On September 22nd, Honor Flight made history by arranging the first all-women veterans honor flight to Washington, D.C. Recognizing that historically, women veterans have not received the recognition they rightfully deserve for their service, especially compared to male veterans, Honor Flight decided to make the event extra special and incorporate as many women veterans as possible. Although previous honor flights had of course been open to women veterans, few would attend.
For those who may not be familiar with the Honor Flight Network, it is an organization that was founded out of two separate ideas with the same goal. Honor Flight provides veterans with the opportunity to visit the various monuments in Washington D.C. in order to pay their respects to their comrades. The idea first came to retired Air Force captain and veteran, Earl Morse, who realized that many older veterans had yet to visit the National WWII Memorial in Washington D.C. After the first honor flight took place in 2005, Jeff Miller, a small business owner from North Carolina was inspired to help out as well and began his own organization. Eventually, both groups decided to merge and the Honor Flight Network was born.
The idea for an all-women veteran honor flight was initially brought up by the U.S. Department of Veterans Affair which had asked Honor Flight with help in organizing the event. However, the Honor Flight Network decided to take matters into their own hand and organize the event themselves. With the VA’s help, Honor Flight was able to send out applications and invitations to eligible veterans. Shortly after, they had received an unexpected response of 250 applications despite only having space for about 140 participants.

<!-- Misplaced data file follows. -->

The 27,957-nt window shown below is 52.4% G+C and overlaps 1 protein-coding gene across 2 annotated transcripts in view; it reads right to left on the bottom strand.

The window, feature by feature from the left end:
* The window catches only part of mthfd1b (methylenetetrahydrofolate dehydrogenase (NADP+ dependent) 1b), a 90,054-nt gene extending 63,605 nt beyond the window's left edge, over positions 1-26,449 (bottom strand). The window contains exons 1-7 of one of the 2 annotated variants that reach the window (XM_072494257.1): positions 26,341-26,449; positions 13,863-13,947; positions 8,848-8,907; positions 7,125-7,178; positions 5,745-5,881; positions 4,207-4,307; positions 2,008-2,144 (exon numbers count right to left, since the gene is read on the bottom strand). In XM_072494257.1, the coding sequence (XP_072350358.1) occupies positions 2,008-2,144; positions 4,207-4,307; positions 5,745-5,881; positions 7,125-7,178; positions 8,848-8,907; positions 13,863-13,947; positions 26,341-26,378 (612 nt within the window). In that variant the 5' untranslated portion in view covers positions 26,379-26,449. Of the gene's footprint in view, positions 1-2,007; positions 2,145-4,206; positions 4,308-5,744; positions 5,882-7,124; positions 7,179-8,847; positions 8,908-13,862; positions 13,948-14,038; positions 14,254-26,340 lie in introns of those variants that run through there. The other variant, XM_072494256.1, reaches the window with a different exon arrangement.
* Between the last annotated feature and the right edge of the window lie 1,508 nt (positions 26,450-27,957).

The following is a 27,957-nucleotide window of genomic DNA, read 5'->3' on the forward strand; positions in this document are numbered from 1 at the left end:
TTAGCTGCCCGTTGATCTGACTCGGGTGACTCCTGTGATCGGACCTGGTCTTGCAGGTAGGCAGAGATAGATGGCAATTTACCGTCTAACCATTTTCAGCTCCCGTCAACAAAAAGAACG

According to Cheryl Popp, the director of Honor Flight Tri-State, the organization had to take a different approach in order to ensure fairness in selecting the participants. To do so, they organized all applicants alphabetically and then from oldest to youngest. Honor Flight gives top priority to veterans over the age of 65. In the end, what they did was select the 72 oldest veterans and 72 of the youngest veterans that were eligible. Veterans under 40 were able to participate as Honor Guards – a position which normally doesn’t require one to have served in the military but in this case, all Honor Guards were women who had served as well.
Several of the women who attended had made a career out of military service and many more had served numerous tours throughout the years. The event was also helpful to many veterans who had lost contact with other fellow veterans throughout the years, and were happy to meet more women who had this similar and often unique experience.